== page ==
I take a deep breath, put my head down and sprint off after her.

I’m not doing this for my benefit; I’m doing it for hers. I can lose 50 quid. What I can’t lose is the opportunity to make someone a better person. 

I’ve nearly reached the traffic lights by the time they turn red, at which point the woman runs across the road as fast as her gladiator boots can carry her, which isn’t particularly fast. When you play rugby, you quickly learn that the more you commit to a tackle, the less likely you are to get hurt. So, as soon as she reaches the pavement, I leap forward and lock my arms around her legs, pulling us both to the ground. And because I’m a gentleman, and an expert at the art of tackling, I make sure my body cushions her fall. Her heel scratches my chest. My right knee clangs against the concrete. It’s absolute agony. But she’s fine. Psychically at least. 

And now we’re surrounded by people demanding to know why an abnormally strong male has just physically (although, very safely) apprehended a rather dainty woman. “She’s a thief,” I say, “she’s stolen from the restaurant.” They see my tie and my apron and my innate virtue and the story checks out.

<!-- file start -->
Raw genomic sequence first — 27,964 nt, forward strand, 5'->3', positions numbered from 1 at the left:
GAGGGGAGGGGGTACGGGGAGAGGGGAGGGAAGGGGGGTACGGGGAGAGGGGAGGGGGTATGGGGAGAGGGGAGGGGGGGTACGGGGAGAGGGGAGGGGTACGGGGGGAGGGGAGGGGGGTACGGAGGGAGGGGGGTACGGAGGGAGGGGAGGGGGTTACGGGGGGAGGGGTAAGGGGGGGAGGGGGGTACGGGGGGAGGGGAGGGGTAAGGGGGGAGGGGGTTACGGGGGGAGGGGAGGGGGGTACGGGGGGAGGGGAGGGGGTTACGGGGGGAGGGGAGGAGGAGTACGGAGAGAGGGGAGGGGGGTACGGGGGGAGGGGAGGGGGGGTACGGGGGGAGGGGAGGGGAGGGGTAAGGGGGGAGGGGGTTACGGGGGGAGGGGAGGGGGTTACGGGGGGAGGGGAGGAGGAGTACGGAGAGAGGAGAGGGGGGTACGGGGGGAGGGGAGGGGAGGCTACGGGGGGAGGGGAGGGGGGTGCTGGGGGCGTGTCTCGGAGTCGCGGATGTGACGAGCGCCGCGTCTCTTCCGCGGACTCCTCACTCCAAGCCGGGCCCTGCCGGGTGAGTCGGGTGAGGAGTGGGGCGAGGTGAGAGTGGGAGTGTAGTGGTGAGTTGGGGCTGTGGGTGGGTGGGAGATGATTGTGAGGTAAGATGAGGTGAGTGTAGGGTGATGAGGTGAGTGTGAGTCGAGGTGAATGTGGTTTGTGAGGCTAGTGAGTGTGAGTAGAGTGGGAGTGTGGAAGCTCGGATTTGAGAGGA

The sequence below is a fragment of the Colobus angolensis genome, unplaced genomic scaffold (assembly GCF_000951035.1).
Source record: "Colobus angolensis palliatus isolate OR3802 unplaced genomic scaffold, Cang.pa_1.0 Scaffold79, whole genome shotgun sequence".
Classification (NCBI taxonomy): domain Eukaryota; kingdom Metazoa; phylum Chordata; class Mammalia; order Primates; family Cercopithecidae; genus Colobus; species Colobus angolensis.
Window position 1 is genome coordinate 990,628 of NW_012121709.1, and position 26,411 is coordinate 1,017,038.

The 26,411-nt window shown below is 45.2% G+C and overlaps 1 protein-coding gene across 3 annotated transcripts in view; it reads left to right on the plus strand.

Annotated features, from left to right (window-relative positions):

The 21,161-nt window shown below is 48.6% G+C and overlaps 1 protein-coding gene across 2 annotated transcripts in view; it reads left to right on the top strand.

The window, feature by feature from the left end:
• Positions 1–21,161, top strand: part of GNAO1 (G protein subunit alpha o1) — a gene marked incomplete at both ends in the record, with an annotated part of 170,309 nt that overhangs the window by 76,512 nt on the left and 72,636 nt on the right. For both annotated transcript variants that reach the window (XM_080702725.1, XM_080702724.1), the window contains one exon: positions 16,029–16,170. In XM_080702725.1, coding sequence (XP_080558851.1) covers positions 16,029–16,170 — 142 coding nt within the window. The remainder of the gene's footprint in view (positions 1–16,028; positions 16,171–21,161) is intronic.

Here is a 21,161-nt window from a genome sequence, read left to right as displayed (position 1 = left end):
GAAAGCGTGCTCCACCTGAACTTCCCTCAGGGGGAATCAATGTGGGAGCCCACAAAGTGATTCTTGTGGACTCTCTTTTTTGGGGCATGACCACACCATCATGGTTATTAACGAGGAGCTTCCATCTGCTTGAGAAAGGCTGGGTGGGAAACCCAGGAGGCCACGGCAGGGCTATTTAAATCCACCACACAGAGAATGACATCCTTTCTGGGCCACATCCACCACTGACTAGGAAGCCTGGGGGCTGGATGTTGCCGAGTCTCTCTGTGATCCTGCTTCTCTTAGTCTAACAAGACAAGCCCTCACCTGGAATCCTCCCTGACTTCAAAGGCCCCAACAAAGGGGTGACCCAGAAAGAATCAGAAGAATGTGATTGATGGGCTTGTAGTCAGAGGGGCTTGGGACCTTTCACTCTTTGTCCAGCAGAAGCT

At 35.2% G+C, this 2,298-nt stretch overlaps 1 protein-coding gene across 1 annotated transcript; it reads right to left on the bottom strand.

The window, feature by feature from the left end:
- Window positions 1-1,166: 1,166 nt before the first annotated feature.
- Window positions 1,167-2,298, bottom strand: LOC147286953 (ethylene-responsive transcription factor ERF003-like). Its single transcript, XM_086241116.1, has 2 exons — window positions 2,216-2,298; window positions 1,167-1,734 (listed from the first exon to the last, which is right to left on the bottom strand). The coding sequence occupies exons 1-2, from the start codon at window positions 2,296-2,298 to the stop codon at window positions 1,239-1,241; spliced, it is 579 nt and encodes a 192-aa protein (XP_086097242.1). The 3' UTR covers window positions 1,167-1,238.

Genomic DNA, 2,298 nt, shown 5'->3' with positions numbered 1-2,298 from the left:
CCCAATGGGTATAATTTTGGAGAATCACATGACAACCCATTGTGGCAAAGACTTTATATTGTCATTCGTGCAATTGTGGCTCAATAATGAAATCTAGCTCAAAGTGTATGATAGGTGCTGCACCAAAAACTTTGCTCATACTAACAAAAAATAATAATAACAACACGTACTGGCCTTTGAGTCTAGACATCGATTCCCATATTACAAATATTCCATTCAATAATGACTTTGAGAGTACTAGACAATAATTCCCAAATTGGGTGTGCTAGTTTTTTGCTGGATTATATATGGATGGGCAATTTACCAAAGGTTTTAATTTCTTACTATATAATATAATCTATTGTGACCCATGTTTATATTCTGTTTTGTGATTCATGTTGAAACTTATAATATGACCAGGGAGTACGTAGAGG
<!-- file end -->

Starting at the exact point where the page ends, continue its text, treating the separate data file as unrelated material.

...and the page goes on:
I demand to know where my money is, but all she can say is “Angela, Angela, Angela.”

“Money,” I say, “dinero, la monnaie.”

“Angela, Angela, I tell you, I tell you.”

From the startled look in her eyes, and the way she now seems unable to stand, I am beginning to doubt whether she was in fact trying to steal from the restaurant. 

I offer her my hand to help her up when a huge shadow appears from behind us.

It’s the big bloke with the leather jacket and the neck tattoos. He helps her to her feet and she shouts something that, despite being a skilled linguist, I am unable to translate. But it doesn’t sound good. He pulls her into his chest and kisses the back of her head. He looks at me and, brandishing the bill and a credit card receipt, says very softly, “I pay to your manager.”

If we were to come to blows, there’s half a chance this bloke would win, and I don’t say that about many people. Or worse, he could go back to the restaurant and tell Brigid what I’ve done. 

”I am so sorry,” I say. “I haven’t had much sleep, we were in early for a staff meeting…”

”Is ok,” he says, “Is honest mistake.”

Is it? Really? Running after someone and rugby tackling them to the ground purely because they probably wanted to get a head start on the clothes shopping?